It is not just a mere coincidence that St Petersburg branch of the Institute of Oriental Studies, gradually collected within its walls scholars specializing in the problems of Oriental culture. These scholars working in various fields of Oriental history, linguistics, literature and religion enjoy the privilege of using their own manuscript collection.

Since the foundation of the St Petersburg branch of the Institute of Oriental Studies its members regarded the description of the manuscripts from this collection, tex-tological studies as well as their translation and publishing as their primary task. By now they have acquired considerable experience in this work. Many books and articles on Oriental manuscripts have been published by them during last years. Unfortunately, since most of these publications are in Russian, they are not available in full measure to scholars from other countries.

Starting the publication of the “Manuscripta Orientalia” in English the editors mean, among their other aims, to introduce the results of the Russian scholars' research on Oriental manuscripts to a broader scholarly audience all over the world. Works by scholars from the St Petersburg branch of the Institute of Oriental Studies will be given special attention. We also intend to reproduce in English, the language of our quarterly, the most important works on Oriental manuscripts previously published in Russian or in other languages, which may present problems to Western scholars.

One more important point must be mentioned when speaking about the general program of the journal. The rapid progress of computers and their introduction into all spheres of modern life and science is, naturally, affecting the development of Oriental scholarship. New information technologies applied to the study of Oriental manuscripts open new perspectives in this traditional branch of humanitarian studies. One can expect really impressive results from the use of computers, especially in the field of textology. Being very eager to support this new approach to Oriental studies, the editors would like to use the advantage presented by this new journal to spread more information on the new computer programs developed for the aims of textology and other disciplines connected with manuscripts. Articles written by specialists who apply recent information technologies to Oriental manuscripts are of particular interest to us.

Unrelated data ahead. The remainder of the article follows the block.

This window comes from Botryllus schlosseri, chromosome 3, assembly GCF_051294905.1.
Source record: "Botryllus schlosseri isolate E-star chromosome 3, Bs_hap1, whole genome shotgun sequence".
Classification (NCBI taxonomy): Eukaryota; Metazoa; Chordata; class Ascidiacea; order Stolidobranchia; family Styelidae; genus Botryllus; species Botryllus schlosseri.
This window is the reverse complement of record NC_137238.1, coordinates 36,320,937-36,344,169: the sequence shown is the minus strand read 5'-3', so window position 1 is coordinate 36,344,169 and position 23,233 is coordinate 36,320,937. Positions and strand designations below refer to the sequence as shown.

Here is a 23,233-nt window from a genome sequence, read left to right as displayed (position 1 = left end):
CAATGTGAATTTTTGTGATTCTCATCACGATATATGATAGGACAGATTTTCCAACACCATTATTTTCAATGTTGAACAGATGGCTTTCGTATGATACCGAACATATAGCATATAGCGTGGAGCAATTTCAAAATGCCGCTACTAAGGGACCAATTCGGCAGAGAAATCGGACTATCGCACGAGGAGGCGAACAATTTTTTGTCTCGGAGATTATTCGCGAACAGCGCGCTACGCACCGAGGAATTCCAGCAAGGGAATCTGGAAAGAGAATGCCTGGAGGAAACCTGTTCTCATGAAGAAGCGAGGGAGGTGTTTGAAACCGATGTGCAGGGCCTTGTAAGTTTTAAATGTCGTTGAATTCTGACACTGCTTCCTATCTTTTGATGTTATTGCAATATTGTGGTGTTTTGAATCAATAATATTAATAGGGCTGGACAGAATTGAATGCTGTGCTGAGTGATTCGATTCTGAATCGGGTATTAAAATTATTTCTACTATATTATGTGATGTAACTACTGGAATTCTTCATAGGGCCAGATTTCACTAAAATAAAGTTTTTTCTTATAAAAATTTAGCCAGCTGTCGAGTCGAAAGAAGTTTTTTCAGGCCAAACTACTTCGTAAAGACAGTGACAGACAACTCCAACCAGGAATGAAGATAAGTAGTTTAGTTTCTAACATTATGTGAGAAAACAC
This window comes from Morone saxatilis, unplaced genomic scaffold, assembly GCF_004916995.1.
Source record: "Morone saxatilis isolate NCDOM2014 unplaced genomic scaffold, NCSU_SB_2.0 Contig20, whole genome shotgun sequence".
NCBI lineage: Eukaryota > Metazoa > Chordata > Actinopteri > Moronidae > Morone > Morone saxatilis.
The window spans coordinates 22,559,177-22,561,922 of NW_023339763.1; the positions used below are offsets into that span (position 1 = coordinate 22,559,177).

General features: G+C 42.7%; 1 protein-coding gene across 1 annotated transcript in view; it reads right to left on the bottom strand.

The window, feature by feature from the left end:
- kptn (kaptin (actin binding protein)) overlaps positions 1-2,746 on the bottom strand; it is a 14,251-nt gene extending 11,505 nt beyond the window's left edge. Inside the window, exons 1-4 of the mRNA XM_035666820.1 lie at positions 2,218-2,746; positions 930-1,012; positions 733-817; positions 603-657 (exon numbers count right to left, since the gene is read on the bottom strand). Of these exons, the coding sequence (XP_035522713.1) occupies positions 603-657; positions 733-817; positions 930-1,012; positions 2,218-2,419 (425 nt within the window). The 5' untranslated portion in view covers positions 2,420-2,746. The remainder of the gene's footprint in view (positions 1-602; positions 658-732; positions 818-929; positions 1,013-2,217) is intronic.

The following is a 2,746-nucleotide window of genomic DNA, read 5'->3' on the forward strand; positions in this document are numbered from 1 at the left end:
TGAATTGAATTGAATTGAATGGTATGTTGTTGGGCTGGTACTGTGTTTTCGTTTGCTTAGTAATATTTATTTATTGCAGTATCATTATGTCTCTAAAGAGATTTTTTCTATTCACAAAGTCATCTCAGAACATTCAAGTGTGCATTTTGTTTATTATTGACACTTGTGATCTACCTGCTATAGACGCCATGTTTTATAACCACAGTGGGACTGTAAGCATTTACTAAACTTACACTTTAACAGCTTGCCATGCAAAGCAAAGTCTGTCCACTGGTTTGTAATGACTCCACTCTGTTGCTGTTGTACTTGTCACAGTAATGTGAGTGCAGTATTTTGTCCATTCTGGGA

We are happy to inform the readers of the journal, that its every issue is expected to contain a publication dedicated to some manuscript of special artistic or scientific value belonging to the collection of the St Petersburg branch of the Institute of Oriental Studies, with some of its pages or miniatures reproduced in colour. Publications on rare and valuable manuscripts from other collections are also welcome. Such publications will ensure the distribution of information about most valuable manuscripts preserved in different museums and libraries.